Those who shut their ears to the cry of the poor will themselves also call and not be heard.

Proverbs 21:13

A seasonal greeting from the Oscar Romero Catholic Worker House, http://www.justpeace.org, 405-557-0436.



Summary of my notes about my telephone conversation of March 1, 2000 with Mr. Bill Burnet, Director of the Consumer Services Division of the Oklahoma Corporation Commission:

Bob (that's me) said, "Don't you think denying an entire household gas service because one person in the household owes ONG money violates the equal protection clause of the Constitution?

Mr. Burnett said: "The Constitution doesn't apply to the Corporation Commission.

So Bob said, "What about what God says in the Bible about protecting the poor?"

Mr. Burnett: "The Bible doesn't apply to the Corporation Commission."

And so I said, "But it says 'Defend the lowly and the fatherless."

And the consumer protection guy said (in a very disgusted tone of voice): "You keep your religious views to yourself."

So I said, "Hang on a minute while i write this down. You're saying that neither the Constitution nor the Bible apply to the Oklahoma Corporation Commission."

He said, "Don't you try to intimidate me by writing down what I say. But yes, that is what I am saying, neither the Constitution nor the Bible apply to the Corporation Commission. We have nothing to do with protecting the poor, that's the job of the dept of human services."

If I wanted further details, he said I could come to their office and buy a copy of their rules. He confirmed that the actions of ONG in regard to the three homeless women I was trying to help were in accordance with Corporation Commission rules and regulations. He said, "We have to treat everyone alike."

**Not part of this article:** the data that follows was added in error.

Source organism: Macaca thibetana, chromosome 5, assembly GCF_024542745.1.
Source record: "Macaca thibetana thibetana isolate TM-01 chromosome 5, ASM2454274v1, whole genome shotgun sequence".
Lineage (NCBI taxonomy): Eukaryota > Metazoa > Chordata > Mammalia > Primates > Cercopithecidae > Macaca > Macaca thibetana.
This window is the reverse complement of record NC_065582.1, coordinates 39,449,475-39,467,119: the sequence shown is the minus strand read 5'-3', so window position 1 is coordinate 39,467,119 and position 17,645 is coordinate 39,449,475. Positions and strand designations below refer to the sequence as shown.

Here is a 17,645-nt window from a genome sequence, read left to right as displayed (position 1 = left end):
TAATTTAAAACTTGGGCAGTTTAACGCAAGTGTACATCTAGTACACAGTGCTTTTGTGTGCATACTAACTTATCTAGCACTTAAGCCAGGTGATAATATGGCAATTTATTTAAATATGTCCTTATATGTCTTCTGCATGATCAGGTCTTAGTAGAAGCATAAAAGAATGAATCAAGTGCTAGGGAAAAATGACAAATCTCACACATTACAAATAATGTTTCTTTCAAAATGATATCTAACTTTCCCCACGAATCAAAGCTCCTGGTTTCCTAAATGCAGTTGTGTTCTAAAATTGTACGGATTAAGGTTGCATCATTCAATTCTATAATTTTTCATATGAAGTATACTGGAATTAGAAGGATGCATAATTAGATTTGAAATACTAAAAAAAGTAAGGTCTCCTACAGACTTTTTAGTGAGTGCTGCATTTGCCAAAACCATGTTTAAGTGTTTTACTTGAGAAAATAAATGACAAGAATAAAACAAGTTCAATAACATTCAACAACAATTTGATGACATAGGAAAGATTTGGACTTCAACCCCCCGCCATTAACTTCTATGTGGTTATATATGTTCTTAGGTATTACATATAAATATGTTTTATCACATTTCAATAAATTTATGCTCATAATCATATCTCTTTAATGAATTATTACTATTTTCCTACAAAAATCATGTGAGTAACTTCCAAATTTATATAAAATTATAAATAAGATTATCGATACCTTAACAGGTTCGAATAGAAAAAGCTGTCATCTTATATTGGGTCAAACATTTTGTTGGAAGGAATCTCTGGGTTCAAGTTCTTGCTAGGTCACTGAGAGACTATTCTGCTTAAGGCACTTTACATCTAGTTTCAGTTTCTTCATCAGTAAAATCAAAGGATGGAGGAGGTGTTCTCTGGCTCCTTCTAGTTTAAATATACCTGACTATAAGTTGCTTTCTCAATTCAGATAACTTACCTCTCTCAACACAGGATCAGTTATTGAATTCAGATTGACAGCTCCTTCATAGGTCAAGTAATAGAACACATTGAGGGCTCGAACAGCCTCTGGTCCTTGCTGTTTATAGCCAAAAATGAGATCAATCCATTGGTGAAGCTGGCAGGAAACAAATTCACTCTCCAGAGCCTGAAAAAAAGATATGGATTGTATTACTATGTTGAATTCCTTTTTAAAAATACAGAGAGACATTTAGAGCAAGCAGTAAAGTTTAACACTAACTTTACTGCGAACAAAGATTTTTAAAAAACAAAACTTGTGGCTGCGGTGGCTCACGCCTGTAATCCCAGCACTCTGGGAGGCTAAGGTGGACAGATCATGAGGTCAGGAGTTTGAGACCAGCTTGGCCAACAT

Extracts from an email I sent to Dr. Doug Newsom, of the ONEOK board of directors, December 1, 2000.

Dr. Newsom,

. . . If I am understanding you correctly, you are saying that that there is enough money to help these people and that people are simply having problems connecting with the services. I am telling you, and I will continue to tell you, if necessary I will bring people down to TCU and shout this news at you from across the street: there aren't enough resources available to help all of those deserving of and needing emergency assistance with utility problems.

Further, your corporate policies are making this bad situation worse. . . .

. . . My use of the term "duh" didn't mean it was a useless suggestion, but rather that we already know about putting plastic over windows and we didn't invite two senior reps from ONG to tell us what we already knew. See http://www.justpeace.org/warmth.htm for the online version of a pamphlet I have written on "keeping the heat". We put them in every bag of food we hand out, and it may be reprinted by anyone. Several SVDP groups are handing these out. . .

My feelings about your Share the Warmth program, which are that it falls way short of the minimum that is required for any claim to "good corporate citizenship" by ONEOK and ONG, should be well known to you by now. You seem to think somebody notified me about your weatherization materials distribution, but your reps at our meeting didn't tell us the time, date, or place, and I didn't hear those details until after the event.

Regarding public programs for weatherization assistance, please note that the waiting time is currently estimated at one year, or so I've heard. . .

. . . I have no objection to y'all making an honest profit, but profits resulting from grinding the faces of the poor into the dust are not honest, especially when they result from clever manipulation of the political system. Your third quarter profits were up 460% over last year, and your second quarter profits were up 186% over the previous year. The ONEOK contribution of $50,000, which is the figure you told me. . . appears to me to be .005% of the $100 million of net income for the first nine months of the year 2000, or one tenth of one cent per diluted share. If you had doubled your contribution during that period, earnings per diluted share would have been reduced from $2.04 to $2.039.

The actual reduction would be even less, since you would recover some of it in the form of tax deductions for charitable contributions. Are your stockholders so greedy that they would begrudge this to the poor? Corporations are not exempt from the demands of the Gospel, and helping the poor meet the needs of their existence during the depths of winter is not charity, but rather a matter of justice and solidarity.